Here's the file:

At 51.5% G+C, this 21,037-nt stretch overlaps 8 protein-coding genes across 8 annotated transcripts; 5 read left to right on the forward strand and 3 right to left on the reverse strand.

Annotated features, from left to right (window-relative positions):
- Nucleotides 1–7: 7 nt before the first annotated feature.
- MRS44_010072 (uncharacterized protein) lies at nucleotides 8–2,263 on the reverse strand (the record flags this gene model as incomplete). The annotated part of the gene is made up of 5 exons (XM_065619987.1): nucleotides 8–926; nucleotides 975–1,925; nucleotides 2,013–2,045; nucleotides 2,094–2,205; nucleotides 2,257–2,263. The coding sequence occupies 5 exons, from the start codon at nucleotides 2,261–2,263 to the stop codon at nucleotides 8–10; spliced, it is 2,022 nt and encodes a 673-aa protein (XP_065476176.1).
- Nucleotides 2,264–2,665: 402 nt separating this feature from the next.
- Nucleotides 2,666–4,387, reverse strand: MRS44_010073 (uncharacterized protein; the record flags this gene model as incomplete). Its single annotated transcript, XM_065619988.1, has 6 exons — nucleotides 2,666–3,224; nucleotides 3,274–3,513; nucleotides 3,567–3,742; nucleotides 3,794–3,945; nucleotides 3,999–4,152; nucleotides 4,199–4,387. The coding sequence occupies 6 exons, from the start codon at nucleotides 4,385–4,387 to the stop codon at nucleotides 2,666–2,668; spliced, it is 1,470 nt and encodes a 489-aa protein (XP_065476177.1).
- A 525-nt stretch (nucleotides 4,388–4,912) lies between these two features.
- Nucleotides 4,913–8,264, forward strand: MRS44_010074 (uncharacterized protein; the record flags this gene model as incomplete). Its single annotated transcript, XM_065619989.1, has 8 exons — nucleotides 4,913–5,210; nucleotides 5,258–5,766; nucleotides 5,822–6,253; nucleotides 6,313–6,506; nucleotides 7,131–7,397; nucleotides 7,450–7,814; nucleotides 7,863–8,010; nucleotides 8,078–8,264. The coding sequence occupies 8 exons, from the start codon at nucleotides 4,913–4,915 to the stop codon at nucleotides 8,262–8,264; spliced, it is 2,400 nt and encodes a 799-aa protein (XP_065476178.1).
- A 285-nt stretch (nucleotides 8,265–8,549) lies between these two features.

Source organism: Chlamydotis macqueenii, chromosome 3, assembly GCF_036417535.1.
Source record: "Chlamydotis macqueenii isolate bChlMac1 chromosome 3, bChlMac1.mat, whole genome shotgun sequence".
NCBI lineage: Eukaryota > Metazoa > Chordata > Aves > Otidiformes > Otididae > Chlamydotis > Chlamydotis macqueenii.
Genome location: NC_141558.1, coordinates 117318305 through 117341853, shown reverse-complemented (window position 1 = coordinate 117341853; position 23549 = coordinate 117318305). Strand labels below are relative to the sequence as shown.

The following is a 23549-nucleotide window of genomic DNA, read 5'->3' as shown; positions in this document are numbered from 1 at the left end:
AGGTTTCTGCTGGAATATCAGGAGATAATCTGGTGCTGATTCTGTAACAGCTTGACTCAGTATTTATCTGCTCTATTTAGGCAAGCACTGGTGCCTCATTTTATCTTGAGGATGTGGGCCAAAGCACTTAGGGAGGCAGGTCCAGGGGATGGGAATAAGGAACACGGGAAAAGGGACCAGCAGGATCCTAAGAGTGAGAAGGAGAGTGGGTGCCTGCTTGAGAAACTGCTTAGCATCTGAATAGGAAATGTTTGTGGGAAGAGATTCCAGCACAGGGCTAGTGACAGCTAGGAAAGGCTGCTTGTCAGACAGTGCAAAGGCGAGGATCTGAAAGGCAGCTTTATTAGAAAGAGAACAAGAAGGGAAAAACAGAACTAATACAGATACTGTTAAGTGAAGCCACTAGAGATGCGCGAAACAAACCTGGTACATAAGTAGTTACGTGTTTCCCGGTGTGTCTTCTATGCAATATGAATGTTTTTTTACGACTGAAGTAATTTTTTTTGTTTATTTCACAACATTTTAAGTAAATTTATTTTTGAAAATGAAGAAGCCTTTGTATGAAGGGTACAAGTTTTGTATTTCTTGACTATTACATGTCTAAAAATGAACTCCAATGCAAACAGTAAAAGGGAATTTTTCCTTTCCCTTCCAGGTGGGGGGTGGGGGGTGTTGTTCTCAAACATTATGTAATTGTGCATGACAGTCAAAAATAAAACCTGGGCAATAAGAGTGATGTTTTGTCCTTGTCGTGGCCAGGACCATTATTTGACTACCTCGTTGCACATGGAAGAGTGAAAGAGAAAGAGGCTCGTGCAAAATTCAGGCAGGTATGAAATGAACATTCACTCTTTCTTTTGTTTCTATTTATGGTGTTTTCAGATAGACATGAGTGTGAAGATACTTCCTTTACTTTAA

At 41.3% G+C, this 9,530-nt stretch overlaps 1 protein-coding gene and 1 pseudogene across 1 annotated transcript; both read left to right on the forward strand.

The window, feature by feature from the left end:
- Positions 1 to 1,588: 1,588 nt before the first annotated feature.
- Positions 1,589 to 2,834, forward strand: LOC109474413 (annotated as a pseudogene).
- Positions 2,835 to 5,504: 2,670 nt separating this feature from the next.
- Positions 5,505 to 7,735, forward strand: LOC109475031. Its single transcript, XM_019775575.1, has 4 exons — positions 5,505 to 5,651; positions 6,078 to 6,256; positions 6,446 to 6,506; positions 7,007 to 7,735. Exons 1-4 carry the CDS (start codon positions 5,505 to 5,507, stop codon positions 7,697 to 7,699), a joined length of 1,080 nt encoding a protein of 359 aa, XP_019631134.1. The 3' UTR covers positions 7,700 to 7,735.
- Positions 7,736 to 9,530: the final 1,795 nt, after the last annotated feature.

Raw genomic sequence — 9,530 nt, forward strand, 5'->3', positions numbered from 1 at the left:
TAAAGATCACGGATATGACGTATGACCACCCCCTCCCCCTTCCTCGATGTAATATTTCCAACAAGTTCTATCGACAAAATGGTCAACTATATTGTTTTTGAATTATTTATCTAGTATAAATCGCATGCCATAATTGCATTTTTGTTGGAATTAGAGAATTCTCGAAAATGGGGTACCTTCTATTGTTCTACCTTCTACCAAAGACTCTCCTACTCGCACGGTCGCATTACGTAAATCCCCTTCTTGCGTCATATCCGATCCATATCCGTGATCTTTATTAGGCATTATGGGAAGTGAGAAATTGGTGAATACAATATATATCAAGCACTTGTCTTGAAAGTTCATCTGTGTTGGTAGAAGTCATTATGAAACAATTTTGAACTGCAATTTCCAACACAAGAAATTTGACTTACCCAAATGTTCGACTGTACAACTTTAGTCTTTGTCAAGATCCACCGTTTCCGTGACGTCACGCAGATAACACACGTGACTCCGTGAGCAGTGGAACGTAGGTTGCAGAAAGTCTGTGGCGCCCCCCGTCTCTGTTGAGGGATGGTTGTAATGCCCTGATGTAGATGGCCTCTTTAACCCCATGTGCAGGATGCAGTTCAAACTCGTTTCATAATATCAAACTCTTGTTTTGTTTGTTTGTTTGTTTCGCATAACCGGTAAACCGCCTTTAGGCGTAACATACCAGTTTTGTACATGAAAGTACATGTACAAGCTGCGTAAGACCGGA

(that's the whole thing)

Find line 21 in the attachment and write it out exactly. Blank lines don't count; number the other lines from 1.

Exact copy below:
- Positions 5,505 to 7,735, forward strand: LOC109475031. Its single transcript, XM_019775575.1, has 4 exons — positions 5,505 to 5,651; positions 6,078 to 6,256; positions 6,446 to 6,506; positions 7,007 to 7,735. Exons 1-4 carry the CDS (start codon positions 5,505 to 5,507, stop codon positions 7,697 to 7,699), a joined length of 1,080 nt encoding a protein of 359 aa, XP_019631134.1. The 3' UTR covers positions 7,700 to 7,735.